and who they should vote for

and how are they supposed to know who to

vote for when it comes to judges

the first thing i do is tell them that

i'm happy to tell everyone how to vote

and i think everyone should vote exactly

as i think they should

but a better way for them to make that

decision would be to

refer them to the information that comes

from the judicial performance evaluation

commission that they prepare

and that is public for each of the

members of the public

to make a decision related to how

they're going to vote

um and so as we get started in that i

think it's

wise for us to step back a little bit

because one of the more

common questions that we also get is why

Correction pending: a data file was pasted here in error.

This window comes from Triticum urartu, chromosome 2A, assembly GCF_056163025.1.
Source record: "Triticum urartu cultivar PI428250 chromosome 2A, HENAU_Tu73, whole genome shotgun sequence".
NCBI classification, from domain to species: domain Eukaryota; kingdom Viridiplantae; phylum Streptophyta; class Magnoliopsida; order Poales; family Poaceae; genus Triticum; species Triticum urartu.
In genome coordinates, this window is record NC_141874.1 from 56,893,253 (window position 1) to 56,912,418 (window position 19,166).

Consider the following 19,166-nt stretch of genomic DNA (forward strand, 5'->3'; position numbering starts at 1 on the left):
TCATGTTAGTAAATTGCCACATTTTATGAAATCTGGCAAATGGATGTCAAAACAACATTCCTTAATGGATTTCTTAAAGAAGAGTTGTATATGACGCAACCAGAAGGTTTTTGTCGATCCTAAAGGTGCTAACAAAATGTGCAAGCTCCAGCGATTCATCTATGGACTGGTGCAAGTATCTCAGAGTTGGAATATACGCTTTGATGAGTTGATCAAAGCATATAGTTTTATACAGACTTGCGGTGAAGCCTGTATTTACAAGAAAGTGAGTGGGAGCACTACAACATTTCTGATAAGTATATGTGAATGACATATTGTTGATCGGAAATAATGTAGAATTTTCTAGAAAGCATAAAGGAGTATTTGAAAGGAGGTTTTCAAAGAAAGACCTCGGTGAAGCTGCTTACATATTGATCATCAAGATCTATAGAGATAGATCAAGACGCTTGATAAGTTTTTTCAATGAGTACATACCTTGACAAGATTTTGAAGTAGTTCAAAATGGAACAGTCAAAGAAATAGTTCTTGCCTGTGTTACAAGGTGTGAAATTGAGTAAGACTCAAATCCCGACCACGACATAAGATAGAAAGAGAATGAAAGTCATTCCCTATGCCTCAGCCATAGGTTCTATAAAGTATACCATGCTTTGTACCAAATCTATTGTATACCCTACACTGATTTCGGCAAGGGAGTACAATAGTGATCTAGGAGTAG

are so many of the judges positively

recommended for retention from the

commission

part of the way that we can explain that

is if you go back to how

judges are appointed to begin with it

explains why so

many of them are positively recommended

and so to take that first question

i want to turn the time over to our

chief justice

and chief if you could maybe tell us a

little bit about the background of how

judges come

to become judges to begin with

i'd be happy to do that jc

um in utah we have a

merit-based non-partisan

process and it is a process

as rigorous as any state in the nation

for the selection of judges

i've had a chance to compare with other

chief justices as i attend conferences

and top to bottom this ours is the most

rigorous

it starts off with an application for

from a would-be judge